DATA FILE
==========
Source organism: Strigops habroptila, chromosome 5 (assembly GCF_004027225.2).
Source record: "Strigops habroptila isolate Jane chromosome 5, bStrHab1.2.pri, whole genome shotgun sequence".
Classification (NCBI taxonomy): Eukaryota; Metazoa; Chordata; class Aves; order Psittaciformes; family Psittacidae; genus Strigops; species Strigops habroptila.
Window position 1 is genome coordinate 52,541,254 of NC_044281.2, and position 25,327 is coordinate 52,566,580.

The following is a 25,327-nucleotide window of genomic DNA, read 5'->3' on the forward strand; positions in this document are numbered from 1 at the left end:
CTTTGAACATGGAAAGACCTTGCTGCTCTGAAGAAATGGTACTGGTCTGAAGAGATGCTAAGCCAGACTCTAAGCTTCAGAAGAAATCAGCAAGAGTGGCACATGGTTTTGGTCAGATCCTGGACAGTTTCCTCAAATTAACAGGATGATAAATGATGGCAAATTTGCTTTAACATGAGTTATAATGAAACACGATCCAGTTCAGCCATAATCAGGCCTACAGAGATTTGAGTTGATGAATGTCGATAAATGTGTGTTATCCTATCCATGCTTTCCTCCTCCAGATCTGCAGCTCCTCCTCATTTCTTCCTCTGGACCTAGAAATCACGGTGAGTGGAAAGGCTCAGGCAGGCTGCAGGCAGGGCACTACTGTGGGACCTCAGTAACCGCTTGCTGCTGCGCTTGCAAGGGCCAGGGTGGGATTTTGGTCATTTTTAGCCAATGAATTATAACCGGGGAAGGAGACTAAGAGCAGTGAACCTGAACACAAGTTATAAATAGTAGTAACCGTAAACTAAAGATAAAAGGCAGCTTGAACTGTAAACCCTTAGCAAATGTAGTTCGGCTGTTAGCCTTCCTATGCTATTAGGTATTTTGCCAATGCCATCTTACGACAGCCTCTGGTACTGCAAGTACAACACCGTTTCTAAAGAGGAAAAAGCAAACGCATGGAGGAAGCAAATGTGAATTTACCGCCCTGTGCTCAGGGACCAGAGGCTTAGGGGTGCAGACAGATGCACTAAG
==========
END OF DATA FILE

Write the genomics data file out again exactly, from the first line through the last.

Source organism: Strigops habroptila, chromosome 5 (assembly GCF_004027225.2).
Source record: "Strigops habroptila isolate Jane chromosome 5, bStrHab1.2.pri, whole genome shotgun sequence".
Classification (NCBI taxonomy): Eukaryota; Metazoa; Chordata; class Aves; order Psittaciformes; family Psittacidae; genus Strigops; species Strigops habroptila.
Window position 1 is genome coordinate 52,541,254 of NC_044281.2, and position 25,327 is coordinate 52,566,580.

The following is a 25,327-nucleotide window of genomic DNA, read 5'->3' on the forward strand; positions in this document are numbered from 1 at the left end:
CTTTGAACATGGAAAGACCTTGCTGCTCTGAAGAAATGGTACTGGTCTGAAGAGATGCTAAGCCAGACTCTAAGCTTCAGAAGAAATCAGCAAGAGTGGCACATGGTTTTGGTCAGATCCTGGACAGTTTCCTCAAATTAACAGGATGATAAATGATGGCAAATTTGCTTTAACATGAGTTATAATGAAACACGATCCAGTTCAGCCATAATCAGGCCTACAGAGATTTGAGTTGATGAATGTCGATAAATGTGTGTTATCCTATCCATGCTTTCCTCCTCCAGATCTGCAGCTCCTCCTCATTTCTTCCTCTGGACCTAGAAATCACGGTGAGTGGAAAGGCTCAGGCAGGCTGCAGGCAGGGCACTACTGTGGGACCTCAGTAACCGCTTGCTGCTGCGCTTGCAAGGGCCAGGGTGGGATTTTGGTCATTTTTAGCCAATGAATTATAACCGGGGAAGGAGACTAAGAGCAGTGAACCTGAACACAAGTTATAAATAGTAGTAACCGTAAACTAAAGATAAAAGGCAGCTTGAACTGTAAACCCTTAGCAAATGTAGTTCGGCTGTTAGCCTTCCTATGCTATTAGGTATTTTGCCAATGCCATCTTACGACAGCCTCTGGTACTGCAAGTACAACACCGTTTCTAAAGAGGAAAAAGCAAACGCATGGAGGAAGCAAATGTGAATTTACCGCCCTGTGCTCAGGGACCAGAGGCTTAGGGGTGCAGACAGATGCACTAAG